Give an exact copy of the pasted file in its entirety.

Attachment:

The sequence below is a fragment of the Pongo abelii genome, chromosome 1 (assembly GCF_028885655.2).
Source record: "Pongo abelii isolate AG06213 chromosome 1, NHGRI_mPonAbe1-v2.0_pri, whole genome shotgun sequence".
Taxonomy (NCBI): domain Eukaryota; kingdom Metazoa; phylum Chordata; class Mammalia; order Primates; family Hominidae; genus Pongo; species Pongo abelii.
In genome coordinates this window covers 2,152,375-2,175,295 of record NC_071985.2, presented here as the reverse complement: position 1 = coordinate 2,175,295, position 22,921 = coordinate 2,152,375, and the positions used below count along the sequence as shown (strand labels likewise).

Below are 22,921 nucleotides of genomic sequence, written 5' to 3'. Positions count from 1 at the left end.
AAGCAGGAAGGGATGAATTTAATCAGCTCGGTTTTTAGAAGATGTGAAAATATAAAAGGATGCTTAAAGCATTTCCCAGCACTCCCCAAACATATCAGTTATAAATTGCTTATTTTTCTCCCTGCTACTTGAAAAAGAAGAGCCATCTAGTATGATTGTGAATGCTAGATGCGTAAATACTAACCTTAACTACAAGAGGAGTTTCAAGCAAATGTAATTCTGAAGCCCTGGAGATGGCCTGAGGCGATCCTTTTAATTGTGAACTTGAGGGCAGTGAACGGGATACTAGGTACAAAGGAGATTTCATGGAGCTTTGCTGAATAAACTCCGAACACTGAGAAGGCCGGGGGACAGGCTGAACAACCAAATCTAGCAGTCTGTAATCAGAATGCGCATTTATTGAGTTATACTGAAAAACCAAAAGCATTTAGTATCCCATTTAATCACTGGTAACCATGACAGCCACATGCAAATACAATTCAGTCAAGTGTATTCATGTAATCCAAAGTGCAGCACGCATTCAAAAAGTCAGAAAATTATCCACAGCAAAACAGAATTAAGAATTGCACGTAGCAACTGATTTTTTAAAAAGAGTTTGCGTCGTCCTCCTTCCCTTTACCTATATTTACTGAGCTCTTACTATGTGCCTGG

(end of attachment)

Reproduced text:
The sequence below is a fragment of the Pongo abelii genome, chromosome 1 (assembly GCF_028885655.2).
Source record: "Pongo abelii isolate AG06213 chromosome 1, NHGRI_mPonAbe1-v2.0_pri, whole genome shotgun sequence".
Taxonomy (NCBI): domain Eukaryota; kingdom Metazoa; phylum Chordata; class Mammalia; order Primates; family Hominidae; genus Pongo; species Pongo abelii.
In genome coordinates this window covers 2,152,375-2,175,295 of record NC_071985.2, presented here as the reverse complement: position 1 = coordinate 2,175,295, position 22,921 = coordinate 2,152,375, and the positions used below count along the sequence as shown (strand labels likewise).

Below are 22,921 nucleotides of genomic sequence, written 5' to 3'. Positions count from 1 at the left end.
AAGCAGGAAGGGATGAATTTAATCAGCTCGGTTTTTAGAAGATGTGAAAATATAAAAGGATGCTTAAAGCATTTCCCAGCACTCCCCAAACATATCAGTTATAAATTGCTTATTTTTCTCCCTGCTACTTGAAAAAGAAGAGCCATCTAGTATGATTGTGAATGCTAGATGCGTAAATACTAACCTTAACTACAAGAGGAGTTTCAAGCAAATGTAATTCTGAAGCCCTGGAGATGGCCTGAGGCGATCCTTTTAATTGTGAACTTGAGGGCAGTGAACGGGATACTAGGTACAAAGGAGATTTCATGGAGCTTTGCTGAATAAACTCCGAACACTGAGAAGGCCGGGGGACAGGCTGAACAACCAAATCTAGCAGTCTGTAATCAGAATGCGCATTTATTGAGTTATACTGAAAAACCAAAAGCATTTAGTATCCCATTTAATCACTGGTAACCATGACAGCCACATGCAAATACAATTCAGTCAAGTGTATTCATGTAATCCAAAGTGCAGCACGCATTCAAAAAGTCAGAAAATTATCCACAGCAAAACAGAATTAAGAATTGCACGTAGCAACTGATTTTTTAAAAAGAGTTTGCGTCGTCCTCCTTCCCTTTACCTATATTTACTGAGCTCTTACTATGTGCCTGG